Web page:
Robotics and the Future of Surgery
In science-fiction movies, robots do everything from taking care of our children to trying to take over the world. Since the 1930s, people have been fascinated with the concept of machines that think and operate like humans. We have imagined numerous scenarios where robots become a significant part of our lives.
Although life-sized robots do not walk among us, at least not yet, all that imagining and dreaming has not been wasted. Scientists and inventors have worked tirelessly to create machines that perform functions equal to and in some cases better than humans, making certain tasks easier and safer. There is now certainly a place for robotics in the future of surgery.
Robotics in Our Everyday Lives
Today’s robots do not resemble humans but, it can be argued, they do remove some of the drudgery and danger from our lives. You can find robotic technology in nearly every facet of human existence, from household chores to computer production.
Work that is too dangerous for humans is often done by robots. Drones used to disable bombs and detect deadly chemicals have been responsible for saving countless lives of soldiers, firefighters, and the general public.
In addition, jobs that some consider too monotonous or time-consuming for humans have proven to be the perfect tasks for robots. Industries such as automotive, food packaging, military, and toy makers have all used robotic technology to improve their operations.
Utilization of Robotics in Health Care
With technology, we have become accustomed to wanting everything, and we want it right now. Phone and computer applications allow us to purchase anything and have it delivered to our door or ready for us when we get there, because we don’t want to wait.
This same mindset has been extended to health care. Even when surgery becomes necessary, we want to heal immediately and be back on our feet without waiting or delay. Perhaps this thinking has been the driving force behind robotic advances such as minimally invasive surgical techniques.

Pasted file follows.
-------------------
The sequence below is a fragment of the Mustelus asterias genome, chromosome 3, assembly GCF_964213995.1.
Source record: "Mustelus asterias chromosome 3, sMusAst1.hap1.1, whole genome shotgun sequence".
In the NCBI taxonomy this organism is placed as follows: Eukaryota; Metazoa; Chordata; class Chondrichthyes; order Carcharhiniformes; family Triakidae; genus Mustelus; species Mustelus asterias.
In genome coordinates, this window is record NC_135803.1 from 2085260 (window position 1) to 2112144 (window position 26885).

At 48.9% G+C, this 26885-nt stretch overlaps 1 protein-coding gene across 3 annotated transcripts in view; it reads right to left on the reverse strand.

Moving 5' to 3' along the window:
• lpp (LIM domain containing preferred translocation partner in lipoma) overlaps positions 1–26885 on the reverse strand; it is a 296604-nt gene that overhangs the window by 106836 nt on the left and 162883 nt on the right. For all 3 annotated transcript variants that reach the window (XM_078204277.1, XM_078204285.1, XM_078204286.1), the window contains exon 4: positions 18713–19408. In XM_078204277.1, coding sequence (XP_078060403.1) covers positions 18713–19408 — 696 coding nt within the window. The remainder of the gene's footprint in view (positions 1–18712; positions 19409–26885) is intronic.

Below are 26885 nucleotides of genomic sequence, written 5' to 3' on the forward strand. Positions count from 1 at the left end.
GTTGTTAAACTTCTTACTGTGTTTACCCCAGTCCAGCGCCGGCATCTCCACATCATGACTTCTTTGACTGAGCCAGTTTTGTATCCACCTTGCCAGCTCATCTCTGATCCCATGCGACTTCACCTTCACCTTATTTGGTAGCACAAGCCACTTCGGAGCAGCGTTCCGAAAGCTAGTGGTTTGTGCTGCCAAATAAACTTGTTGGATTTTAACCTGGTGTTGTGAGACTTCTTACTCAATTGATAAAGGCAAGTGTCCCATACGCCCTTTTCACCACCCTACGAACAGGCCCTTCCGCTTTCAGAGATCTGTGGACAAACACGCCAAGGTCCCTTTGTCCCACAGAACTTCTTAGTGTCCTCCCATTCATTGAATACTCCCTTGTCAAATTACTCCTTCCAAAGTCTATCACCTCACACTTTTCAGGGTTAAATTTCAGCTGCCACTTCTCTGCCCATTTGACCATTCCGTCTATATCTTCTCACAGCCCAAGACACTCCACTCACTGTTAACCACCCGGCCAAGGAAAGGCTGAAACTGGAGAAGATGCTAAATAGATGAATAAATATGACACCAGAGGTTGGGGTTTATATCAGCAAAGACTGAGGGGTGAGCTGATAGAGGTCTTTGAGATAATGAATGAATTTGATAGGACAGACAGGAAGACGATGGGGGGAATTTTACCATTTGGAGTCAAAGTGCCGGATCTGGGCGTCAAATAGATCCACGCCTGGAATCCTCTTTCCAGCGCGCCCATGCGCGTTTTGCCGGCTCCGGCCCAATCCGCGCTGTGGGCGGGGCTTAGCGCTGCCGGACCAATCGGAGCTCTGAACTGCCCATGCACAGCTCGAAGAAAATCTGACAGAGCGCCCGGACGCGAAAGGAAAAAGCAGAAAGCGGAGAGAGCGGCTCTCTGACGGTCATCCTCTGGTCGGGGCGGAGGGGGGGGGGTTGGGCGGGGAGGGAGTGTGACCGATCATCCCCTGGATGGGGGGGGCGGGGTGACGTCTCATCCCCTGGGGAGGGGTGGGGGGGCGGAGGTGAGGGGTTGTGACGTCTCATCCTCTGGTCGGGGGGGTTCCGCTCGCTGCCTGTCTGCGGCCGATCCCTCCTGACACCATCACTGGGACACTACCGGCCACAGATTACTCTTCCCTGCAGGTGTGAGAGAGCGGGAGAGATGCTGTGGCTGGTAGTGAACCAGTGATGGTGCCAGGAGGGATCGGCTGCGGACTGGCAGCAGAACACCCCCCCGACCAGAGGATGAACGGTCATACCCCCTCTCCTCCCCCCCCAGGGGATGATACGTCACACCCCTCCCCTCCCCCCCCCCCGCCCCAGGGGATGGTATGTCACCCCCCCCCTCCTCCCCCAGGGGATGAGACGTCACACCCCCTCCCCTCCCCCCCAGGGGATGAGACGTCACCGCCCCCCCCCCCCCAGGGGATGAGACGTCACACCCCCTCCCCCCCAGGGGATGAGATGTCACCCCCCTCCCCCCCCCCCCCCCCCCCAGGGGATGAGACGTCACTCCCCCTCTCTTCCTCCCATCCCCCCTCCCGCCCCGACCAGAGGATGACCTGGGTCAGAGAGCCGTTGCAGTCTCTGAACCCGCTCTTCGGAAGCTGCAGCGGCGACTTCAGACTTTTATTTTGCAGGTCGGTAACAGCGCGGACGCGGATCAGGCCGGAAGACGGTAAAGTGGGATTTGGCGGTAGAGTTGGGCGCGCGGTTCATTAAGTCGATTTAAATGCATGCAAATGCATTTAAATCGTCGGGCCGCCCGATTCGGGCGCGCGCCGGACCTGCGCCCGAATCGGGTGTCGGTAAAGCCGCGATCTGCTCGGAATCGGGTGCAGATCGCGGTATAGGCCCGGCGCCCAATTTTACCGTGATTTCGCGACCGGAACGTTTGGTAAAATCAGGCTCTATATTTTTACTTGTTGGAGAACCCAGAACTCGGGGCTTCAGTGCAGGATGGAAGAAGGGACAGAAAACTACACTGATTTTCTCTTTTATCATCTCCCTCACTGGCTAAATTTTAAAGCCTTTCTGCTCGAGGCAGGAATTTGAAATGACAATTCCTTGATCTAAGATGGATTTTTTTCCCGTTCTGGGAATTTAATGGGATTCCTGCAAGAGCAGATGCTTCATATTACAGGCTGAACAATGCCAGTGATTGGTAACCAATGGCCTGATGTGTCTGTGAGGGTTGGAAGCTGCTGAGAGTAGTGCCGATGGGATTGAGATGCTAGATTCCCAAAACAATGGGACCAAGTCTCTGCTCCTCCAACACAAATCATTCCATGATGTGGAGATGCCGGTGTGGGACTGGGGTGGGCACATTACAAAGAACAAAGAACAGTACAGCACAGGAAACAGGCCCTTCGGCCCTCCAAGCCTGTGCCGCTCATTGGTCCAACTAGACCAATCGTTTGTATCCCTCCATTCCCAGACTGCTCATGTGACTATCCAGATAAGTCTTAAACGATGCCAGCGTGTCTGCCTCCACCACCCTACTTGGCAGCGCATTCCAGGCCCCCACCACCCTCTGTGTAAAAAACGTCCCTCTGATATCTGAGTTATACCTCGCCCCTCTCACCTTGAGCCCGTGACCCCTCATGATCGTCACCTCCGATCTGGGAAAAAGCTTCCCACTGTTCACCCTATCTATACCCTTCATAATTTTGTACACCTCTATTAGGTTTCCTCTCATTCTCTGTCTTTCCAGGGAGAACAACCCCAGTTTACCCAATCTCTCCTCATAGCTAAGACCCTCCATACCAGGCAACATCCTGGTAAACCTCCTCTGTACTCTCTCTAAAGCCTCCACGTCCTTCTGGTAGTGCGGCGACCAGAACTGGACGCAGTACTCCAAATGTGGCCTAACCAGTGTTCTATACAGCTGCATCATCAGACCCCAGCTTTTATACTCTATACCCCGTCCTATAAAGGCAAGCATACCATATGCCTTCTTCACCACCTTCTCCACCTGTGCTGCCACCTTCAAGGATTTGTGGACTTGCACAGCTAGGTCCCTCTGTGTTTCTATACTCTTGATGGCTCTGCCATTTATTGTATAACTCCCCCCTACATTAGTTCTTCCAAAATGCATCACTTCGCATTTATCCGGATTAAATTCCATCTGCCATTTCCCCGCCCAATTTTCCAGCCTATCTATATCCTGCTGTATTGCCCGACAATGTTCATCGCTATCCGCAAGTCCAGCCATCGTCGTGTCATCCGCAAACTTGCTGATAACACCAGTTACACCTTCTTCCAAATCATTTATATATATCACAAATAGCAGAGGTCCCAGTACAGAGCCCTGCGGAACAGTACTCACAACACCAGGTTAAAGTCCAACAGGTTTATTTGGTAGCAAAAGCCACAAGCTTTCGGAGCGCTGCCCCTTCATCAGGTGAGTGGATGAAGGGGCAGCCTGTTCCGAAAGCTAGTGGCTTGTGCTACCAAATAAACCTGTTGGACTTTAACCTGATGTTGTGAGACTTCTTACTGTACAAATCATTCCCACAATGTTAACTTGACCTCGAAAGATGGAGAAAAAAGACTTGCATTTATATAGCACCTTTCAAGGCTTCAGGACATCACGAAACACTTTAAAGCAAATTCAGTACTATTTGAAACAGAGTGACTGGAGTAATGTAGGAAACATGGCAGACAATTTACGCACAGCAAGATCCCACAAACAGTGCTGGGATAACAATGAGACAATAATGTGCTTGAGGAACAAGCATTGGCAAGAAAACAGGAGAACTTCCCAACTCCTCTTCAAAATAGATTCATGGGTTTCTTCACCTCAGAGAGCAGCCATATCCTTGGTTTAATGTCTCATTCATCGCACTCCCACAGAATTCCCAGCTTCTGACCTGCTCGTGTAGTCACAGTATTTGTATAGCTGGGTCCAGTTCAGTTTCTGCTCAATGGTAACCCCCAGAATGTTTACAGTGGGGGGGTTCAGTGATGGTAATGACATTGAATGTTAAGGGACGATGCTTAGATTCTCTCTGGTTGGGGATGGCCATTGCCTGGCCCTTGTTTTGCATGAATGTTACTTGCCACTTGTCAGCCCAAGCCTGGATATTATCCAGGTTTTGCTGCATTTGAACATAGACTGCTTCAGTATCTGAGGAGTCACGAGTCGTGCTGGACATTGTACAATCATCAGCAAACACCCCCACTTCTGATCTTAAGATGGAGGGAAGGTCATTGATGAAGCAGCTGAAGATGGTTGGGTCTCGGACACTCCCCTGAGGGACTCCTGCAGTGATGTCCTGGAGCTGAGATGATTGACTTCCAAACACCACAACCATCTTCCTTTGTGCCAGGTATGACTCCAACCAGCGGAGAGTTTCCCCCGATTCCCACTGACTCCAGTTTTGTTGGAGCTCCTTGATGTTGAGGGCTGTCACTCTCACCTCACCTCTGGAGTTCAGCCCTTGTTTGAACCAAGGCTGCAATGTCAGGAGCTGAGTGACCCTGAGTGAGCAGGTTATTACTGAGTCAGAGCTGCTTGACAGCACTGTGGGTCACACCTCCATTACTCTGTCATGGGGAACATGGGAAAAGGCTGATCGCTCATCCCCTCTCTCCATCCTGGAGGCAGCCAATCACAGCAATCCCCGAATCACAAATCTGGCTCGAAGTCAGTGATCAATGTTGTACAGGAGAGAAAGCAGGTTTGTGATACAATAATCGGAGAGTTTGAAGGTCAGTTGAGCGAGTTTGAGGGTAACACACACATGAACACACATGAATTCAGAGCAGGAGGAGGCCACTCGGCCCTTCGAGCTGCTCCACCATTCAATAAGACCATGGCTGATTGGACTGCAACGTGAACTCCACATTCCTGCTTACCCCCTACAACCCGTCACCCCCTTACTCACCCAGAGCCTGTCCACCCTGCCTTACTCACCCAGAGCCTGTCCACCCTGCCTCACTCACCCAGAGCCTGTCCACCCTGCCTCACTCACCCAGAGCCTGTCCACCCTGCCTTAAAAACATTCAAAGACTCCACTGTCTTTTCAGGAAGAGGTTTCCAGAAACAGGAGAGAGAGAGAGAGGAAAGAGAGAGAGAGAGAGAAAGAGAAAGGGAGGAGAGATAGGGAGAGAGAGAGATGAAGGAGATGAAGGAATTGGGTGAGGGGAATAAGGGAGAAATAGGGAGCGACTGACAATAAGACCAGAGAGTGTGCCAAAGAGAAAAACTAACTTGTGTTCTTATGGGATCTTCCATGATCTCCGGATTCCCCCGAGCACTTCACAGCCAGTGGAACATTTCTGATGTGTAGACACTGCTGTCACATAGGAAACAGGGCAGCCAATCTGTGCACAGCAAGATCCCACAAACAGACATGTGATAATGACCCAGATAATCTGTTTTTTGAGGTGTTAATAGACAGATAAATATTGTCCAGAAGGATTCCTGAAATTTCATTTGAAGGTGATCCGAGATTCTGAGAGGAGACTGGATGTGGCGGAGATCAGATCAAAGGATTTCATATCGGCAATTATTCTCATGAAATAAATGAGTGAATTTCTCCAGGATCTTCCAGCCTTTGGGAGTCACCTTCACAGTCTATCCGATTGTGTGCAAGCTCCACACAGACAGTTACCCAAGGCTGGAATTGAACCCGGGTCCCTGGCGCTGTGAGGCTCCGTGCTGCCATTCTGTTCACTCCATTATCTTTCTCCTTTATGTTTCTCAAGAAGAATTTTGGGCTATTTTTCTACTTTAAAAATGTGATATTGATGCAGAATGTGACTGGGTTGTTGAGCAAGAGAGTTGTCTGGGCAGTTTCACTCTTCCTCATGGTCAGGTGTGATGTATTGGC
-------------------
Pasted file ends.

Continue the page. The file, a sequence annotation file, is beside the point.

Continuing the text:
When you think about the entire history of medicine, robotic surgical technology is still in the early stages, but growing in popularity as more and more medical facilities invest in the equipment and position themselves as leaders in this exciting field. Medical procedures that used to require major surgery and long recovery times can now be done quickly, sometimes on an outpatient basis, thanks to the wonders of robotic technology.
Procedures such as laparoscopy, biopsies, and the endoscopic cameras used to look inside a patient’s body to make a definitive diagnosis were all developed with the help of surgical robotic technology. As a result, these types of operations and tests have become more routine and less hazardous.
Surgical robotics typically involve three-dimensional imagery, and various methods to increase the doctor’s range of motion and steadiness, virtually eliminating the traditional disadvantages of excess bleeding and mistakes that may occur from shaky human hands. This leads to a more controlled situation overall.
The medical community has appeared to welcome the arrival of technology that is more advanced so superior surgical robots might someday perform operations independently, without being touched or affected by the limitations of human hands. Proof of this lies in the fact that the Food and Drug Administration, the governmental regulatory arm that oversees food and medicine, has already recognized and endorsed some robotic technologies for health care.
Robotics is currently being used for a wide variety of medical procedures such as heart surgery, hip replacement work, and some organ removal. As for the future, research is currently underway to determine whether surgical robotics could be used by the military in wartime, allowing real doctors to operate remotely to save the lives of troops without endangering the surgeons trying to give assistance.
Costs of Using Robotics in Medicine
Like most areas of our lives that have been touched by technology, there are both advantages and disadvantages of doing things faster as it has been proven that quicker is not always better. One concern is the phenomenon of decreased human contact; another is cost. There are different schools of thought on the cost effectiveness of using surgical robotics.
The technology itself is still very expensive, with individual machines costing up to a million dollars each, or more. Of course, this price has to be combined with the cost of equipment maintenance and upgrades. Studies have shown that the use of robots in surgery can increase a medical bill by thousands of dollars.
On the other hand, minimally invasive procedures require less hospital time and offer a quicker recovery. This can mean fewer sick days in the workplace and a reduced drain on the health insurance system.
One could look at surgical robots the same way as computers. At their beginnings, computers were as large as an entire room and people were unsure how useful they’d be for everyday lives. Now, they fit in your hand or on your lap and some people truly can’t live without them. Only time will tell how robotics may affect the future of surgery.